Shortages of construction sands are (and will continue to be), partially met by supply of alternative 'fine aggregate' materials, particularly hard rock crusher dust and recycled concrete and brick. These materials will continue to be used in considerable volume at the lower quality end of the market. They will be principally used as fill materials and as a blending medium in the manufacture of road pavement materials, asphalt fines etc. Most of these alternative materials are finite in supply and variable in quality. Crusher dust will need to be imported into the Sydney Metropolitan area from hard rock quarries located on the Central Coast, Southern Highlands, the Illawarra, and the Blue Mountains.

Demand will be for a fully graded, well-shaped, strong, durable, clean, chemically inert sand, free from deleterious materials. There is no currently operating source of fully graded, premium quality, construction sand in the Sydney Metropolitan area.

Once processed, sand from the fully graded friable sandstone deposit at Newnes Junction fits ideally within the industry-defined sand-grading envelope and conforms to all other criteria listed above. Various reports of the NSW Department of Mineral Resources (now Department of Primary Industries) based on research and exploration results of Pecover (1986) on the Newnes Plateau include the following statement:

"The Sydney region currently faces a shortage of fine, medium and coarse graded construction sands. The shortage of sand is expected to become critical by the end of the 20th century as existing sources are depleted. The high quality and immense size of the sand resources of the Newnes Plateau could lead to development of the area as the major source of supply to the Sydney region into the 21st century."

The Project area, the subject of SCM's Development Application, contains in excess of 21Mt of fully graded, premium quality sand product after extraction and processing. It can be confidently forecast that the fully graded sand product will be at least the equivalent of any existing, blended sand product.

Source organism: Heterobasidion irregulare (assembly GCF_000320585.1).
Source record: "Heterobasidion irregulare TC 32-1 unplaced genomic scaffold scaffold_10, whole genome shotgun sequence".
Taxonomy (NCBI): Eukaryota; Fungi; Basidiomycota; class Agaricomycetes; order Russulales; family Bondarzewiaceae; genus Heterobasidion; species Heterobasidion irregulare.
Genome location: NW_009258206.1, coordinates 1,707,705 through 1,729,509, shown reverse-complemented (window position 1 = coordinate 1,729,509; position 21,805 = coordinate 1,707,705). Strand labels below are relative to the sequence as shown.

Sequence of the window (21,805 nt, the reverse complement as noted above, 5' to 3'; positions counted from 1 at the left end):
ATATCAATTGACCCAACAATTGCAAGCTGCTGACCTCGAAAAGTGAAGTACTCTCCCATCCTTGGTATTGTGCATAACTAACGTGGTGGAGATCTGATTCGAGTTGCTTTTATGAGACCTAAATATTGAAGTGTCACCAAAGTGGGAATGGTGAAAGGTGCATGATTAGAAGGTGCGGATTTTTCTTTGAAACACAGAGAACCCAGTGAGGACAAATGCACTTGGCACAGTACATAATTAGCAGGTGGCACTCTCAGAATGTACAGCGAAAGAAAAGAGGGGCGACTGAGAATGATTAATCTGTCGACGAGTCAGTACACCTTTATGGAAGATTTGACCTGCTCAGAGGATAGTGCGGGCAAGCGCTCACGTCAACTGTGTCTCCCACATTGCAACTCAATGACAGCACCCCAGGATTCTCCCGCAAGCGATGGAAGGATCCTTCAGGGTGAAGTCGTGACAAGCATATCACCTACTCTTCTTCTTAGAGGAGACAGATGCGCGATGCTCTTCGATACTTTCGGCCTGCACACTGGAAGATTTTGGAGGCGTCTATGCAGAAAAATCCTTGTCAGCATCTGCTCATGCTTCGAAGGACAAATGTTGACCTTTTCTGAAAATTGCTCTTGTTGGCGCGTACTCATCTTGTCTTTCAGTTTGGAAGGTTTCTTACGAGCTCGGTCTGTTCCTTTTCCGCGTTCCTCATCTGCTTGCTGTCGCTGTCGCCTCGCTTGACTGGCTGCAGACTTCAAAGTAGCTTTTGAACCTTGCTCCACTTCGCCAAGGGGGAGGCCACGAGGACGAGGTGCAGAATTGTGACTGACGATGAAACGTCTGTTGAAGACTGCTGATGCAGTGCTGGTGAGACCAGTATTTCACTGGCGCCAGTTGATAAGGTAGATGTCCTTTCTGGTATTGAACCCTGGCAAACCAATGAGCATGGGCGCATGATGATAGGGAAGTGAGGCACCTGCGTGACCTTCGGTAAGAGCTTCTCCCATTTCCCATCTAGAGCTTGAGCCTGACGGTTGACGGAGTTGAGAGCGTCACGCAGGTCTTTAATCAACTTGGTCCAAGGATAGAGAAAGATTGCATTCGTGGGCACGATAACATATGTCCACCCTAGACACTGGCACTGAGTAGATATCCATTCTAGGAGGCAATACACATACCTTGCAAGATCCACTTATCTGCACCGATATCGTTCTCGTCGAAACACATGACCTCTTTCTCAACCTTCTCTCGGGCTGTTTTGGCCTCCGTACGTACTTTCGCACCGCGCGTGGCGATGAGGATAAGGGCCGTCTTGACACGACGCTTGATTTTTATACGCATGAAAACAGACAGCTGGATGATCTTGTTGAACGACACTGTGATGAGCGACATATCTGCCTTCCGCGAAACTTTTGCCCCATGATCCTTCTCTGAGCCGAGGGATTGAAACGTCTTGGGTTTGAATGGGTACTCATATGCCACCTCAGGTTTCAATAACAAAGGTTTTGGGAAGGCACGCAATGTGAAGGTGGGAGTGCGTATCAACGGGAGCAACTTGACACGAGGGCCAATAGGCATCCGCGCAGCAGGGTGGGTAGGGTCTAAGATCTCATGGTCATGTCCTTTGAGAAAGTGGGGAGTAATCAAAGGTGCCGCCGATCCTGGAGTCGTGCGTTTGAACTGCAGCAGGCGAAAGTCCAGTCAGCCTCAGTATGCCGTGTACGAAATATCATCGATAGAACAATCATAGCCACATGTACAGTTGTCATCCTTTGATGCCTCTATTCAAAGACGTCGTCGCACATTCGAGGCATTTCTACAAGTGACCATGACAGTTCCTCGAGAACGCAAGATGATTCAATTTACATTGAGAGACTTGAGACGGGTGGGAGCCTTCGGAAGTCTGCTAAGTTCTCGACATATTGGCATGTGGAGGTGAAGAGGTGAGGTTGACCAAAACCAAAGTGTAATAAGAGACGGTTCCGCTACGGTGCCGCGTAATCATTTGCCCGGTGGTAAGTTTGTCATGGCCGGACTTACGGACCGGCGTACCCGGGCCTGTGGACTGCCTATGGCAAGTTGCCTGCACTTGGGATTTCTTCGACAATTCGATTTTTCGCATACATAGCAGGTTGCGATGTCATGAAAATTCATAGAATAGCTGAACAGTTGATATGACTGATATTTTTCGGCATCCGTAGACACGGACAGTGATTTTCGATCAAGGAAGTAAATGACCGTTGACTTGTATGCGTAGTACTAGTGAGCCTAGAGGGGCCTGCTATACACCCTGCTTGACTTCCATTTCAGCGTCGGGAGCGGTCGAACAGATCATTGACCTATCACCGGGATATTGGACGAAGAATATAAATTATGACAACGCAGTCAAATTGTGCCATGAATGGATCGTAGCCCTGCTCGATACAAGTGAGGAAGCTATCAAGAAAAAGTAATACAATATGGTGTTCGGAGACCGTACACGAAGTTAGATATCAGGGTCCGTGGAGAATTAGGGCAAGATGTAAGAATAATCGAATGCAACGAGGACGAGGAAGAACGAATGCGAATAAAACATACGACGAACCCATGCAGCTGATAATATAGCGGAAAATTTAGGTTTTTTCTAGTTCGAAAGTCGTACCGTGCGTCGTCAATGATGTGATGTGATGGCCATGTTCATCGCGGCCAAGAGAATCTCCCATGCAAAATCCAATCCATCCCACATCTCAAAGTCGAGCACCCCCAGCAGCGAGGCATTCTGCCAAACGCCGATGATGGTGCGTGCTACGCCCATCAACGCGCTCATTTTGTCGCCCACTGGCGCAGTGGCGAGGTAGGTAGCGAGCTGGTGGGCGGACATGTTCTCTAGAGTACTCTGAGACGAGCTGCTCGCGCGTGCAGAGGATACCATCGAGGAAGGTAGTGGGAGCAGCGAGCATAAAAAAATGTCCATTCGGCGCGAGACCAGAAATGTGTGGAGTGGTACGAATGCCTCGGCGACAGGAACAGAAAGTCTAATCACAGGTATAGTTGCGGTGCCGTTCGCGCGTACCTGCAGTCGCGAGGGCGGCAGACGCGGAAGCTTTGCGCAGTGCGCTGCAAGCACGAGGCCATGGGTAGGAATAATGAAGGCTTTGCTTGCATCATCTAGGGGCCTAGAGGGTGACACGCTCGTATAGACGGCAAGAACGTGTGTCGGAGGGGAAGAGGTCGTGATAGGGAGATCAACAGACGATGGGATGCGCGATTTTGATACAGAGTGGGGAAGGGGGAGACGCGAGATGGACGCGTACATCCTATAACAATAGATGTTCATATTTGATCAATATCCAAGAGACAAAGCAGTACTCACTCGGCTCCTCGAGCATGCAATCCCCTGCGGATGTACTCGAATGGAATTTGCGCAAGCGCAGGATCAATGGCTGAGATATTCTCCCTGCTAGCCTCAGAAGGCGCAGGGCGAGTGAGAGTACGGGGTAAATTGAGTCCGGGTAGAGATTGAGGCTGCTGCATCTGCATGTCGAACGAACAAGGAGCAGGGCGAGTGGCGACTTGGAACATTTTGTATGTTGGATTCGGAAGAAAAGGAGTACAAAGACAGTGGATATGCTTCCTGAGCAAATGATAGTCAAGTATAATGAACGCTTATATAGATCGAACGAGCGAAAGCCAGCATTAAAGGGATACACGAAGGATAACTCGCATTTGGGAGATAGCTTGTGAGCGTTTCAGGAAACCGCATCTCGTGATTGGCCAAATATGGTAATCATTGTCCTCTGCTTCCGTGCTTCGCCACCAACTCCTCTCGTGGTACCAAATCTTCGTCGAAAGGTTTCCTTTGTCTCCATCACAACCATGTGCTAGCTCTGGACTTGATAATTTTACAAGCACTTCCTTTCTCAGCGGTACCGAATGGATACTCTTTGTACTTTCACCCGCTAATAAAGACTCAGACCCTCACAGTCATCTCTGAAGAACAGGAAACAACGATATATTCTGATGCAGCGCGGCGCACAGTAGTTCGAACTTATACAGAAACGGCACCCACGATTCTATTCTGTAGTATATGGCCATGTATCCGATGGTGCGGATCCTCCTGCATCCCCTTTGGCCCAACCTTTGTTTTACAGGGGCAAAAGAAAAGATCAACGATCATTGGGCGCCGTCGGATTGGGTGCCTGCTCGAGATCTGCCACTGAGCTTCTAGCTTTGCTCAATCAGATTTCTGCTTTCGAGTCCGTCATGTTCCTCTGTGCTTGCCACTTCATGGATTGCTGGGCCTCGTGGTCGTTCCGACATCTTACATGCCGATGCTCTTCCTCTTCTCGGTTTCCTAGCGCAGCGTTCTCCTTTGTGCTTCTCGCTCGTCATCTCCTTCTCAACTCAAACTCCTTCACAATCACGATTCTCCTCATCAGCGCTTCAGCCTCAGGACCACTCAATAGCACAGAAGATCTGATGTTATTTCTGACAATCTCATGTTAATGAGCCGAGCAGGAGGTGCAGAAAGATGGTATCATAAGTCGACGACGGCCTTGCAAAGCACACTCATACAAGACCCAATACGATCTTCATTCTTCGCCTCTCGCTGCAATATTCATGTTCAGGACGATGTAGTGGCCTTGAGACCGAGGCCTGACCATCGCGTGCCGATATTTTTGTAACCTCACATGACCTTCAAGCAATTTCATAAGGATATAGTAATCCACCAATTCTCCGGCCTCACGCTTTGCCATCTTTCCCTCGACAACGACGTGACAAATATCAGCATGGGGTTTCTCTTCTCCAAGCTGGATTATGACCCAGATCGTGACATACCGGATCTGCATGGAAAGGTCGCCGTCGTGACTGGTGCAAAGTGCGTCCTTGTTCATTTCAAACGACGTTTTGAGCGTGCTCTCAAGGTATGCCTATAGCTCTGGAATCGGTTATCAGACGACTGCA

Long term sales opportunities for the sale of SCM sand can be confidently forecast to be in excess of 1.1Mtpa as a part replacement for forecast shortages of 1.6Mtpa after 2005/06, to 5.95Mtpa by 2019/20. Newnes Junction sand will be in demand on the basis of its long-term availability, quality (particularly grading), and delivered price into Sydney markets. In this report, probable-case sales opportunities growing from about 0.3Mtpa by 2006/07, to 1.1Mtpa from 2011/12 have been forecast. Long term forecasts translate to SCM capturing 14-15% of a total market supply and 20-21% of supply to ready mixed and other concrete manufacturers. The key factors in achieving forecast market penetration will be product quality and price. Fully graded, premium quality, concrete sand will need to be delivered into Sydney batch plants for AUD30-32 per tonne (AUD24-26/t ex-bin).

The commercial viability of the Project is based on a number of factors unique to the SCM site. These include:

• Large, long-term reserves located in relative proximity to Sydney markets,
• The pending exhaustion of extractable sand resources in the Sydney metropolitan area,
• The high quality of the sand, particularly in relation to grading and shape,
• Costs economies attached to high volume extraction, processing, and sales,
• Long-term, rail transport economies,
• The use of all the material in the friable sandstone deposit in addition to construction sand.